Learning Health Systems (LHS)

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In 2007, the Washington-based Institute of Medicine (IOM), a nonprofit, nongovernmental organization that is part of the National Academies of Science, released a book-length report titled The Learning Healthcare System (LHS)[1]. This report was the first of a series of dozen reports from IOM’s Roundtable on Evidence-Based Medicine, now the Roundtable on Value & Science-Driven Health Care. This report envisioned the creation of LHS by integrating two disparate fields, clinical research and clinical medicine. The report defined LHS as:

A learning healthcare system is [one that] is designed to generate and apply the best evidence for the collaborative healthcare choices of each patient and provider; to drive the process of discovery as a natural outgrowth of patient care; and to ensure innovation, quality, safety, and value in health care [1].

Part of the reason for envisioning such a system was that clinical decision making based on clinical practice guidelines were not adequately supported by high quality evidence [2]. Evidence generated by randomized clinical trials are considered as gold standards, but most often they are not generalizable due to rigid inclusion criteria. Moreover, such trials are costly and time consuming. An interconnected system of Electronic Health Records (EHRs) and databases with the ability to share data and generate insight using state of the art information technology and analytics would provide better evidence to guide the decisions made by health systems, care providers, and patients and their families.

Elements of LHS

Four elements essential for LHS are [2]:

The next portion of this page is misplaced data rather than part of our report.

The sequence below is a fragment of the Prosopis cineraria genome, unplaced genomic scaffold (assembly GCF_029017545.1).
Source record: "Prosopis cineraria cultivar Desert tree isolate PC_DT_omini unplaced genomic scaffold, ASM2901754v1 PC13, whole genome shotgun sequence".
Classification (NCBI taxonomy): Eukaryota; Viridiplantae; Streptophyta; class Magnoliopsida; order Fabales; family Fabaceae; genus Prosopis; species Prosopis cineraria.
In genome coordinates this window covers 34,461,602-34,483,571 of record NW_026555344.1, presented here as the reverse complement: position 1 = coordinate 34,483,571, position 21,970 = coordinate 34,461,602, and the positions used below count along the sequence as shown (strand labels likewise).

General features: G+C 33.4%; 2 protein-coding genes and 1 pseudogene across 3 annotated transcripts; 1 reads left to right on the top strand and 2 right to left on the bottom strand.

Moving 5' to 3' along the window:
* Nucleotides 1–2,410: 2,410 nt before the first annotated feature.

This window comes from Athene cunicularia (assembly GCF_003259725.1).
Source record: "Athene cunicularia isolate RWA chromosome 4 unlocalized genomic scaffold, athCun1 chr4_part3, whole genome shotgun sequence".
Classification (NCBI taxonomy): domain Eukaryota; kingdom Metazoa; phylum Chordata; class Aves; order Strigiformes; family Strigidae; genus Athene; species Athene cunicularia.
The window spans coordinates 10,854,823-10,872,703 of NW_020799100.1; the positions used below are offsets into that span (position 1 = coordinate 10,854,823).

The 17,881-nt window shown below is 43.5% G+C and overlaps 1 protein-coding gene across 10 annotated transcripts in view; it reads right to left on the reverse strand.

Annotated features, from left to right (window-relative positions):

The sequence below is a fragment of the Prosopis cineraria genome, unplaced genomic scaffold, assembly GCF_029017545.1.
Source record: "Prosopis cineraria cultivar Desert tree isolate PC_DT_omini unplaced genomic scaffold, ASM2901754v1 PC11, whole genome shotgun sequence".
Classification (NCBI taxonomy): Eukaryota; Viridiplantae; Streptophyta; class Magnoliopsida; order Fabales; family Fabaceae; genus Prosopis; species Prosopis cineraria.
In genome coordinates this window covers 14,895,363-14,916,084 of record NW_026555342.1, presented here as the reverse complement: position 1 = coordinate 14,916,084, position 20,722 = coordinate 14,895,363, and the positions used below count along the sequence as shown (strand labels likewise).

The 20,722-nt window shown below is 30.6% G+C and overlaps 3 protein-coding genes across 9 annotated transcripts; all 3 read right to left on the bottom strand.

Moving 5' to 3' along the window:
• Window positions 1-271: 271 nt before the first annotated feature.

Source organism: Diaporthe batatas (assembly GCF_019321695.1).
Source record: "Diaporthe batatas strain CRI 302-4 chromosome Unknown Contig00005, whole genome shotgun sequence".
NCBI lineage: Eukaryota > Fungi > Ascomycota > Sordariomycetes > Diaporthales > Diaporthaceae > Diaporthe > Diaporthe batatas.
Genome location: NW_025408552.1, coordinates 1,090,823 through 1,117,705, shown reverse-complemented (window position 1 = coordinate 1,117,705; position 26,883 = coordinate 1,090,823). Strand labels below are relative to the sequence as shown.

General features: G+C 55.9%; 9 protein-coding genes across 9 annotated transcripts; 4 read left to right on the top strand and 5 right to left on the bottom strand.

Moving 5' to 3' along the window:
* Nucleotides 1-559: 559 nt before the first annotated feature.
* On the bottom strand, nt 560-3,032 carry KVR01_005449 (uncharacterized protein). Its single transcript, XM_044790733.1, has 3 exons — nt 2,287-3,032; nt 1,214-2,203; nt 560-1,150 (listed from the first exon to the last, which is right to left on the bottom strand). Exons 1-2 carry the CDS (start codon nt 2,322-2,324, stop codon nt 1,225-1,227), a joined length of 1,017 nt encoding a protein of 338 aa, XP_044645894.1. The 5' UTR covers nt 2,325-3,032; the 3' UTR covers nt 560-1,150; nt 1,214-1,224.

1. An organizational architecture that facilitates formation of communities of patients, families, front-line clinicians, researchers and health system leaders who collaborate to produce and use big data;

2. Large electronic health and health care data sets (big data);

3. Quality improvement for each patient at the point of care brought about by the integration of relevant new knowledge generated through research; and

4. Observational research and clinical trials done in routine clinical care settings.

Challenges to Building the Learning Healthcare System

1. EHRs, Data Standards, Interoperability & Computable Phenotypes

A major challenge to LHS is lack of interoperable EHRs. Mutually agreed upon data standards and definitions, such as those developed by HL7, will enable more interoperable systems and will facilitate data exchange. There is also the need for computable electronic phenotypes in order to identify patients with similar conditions.

2.Professional/Health System Interactions

Another major obstacle to LHS system is the friction between the two disparate set of professionals - healthcare providers and researchers. Many healthcare systems are designed to primarily support the delivery of care with research being a secondary objective. Research activities require a different set of infrastructure leading to two parallel systems incapable of informing each other. Establishing organizational policies to bring research mainstream and creating a cyclical system in which research informs care and vice versa, is very important for the creation of LHS.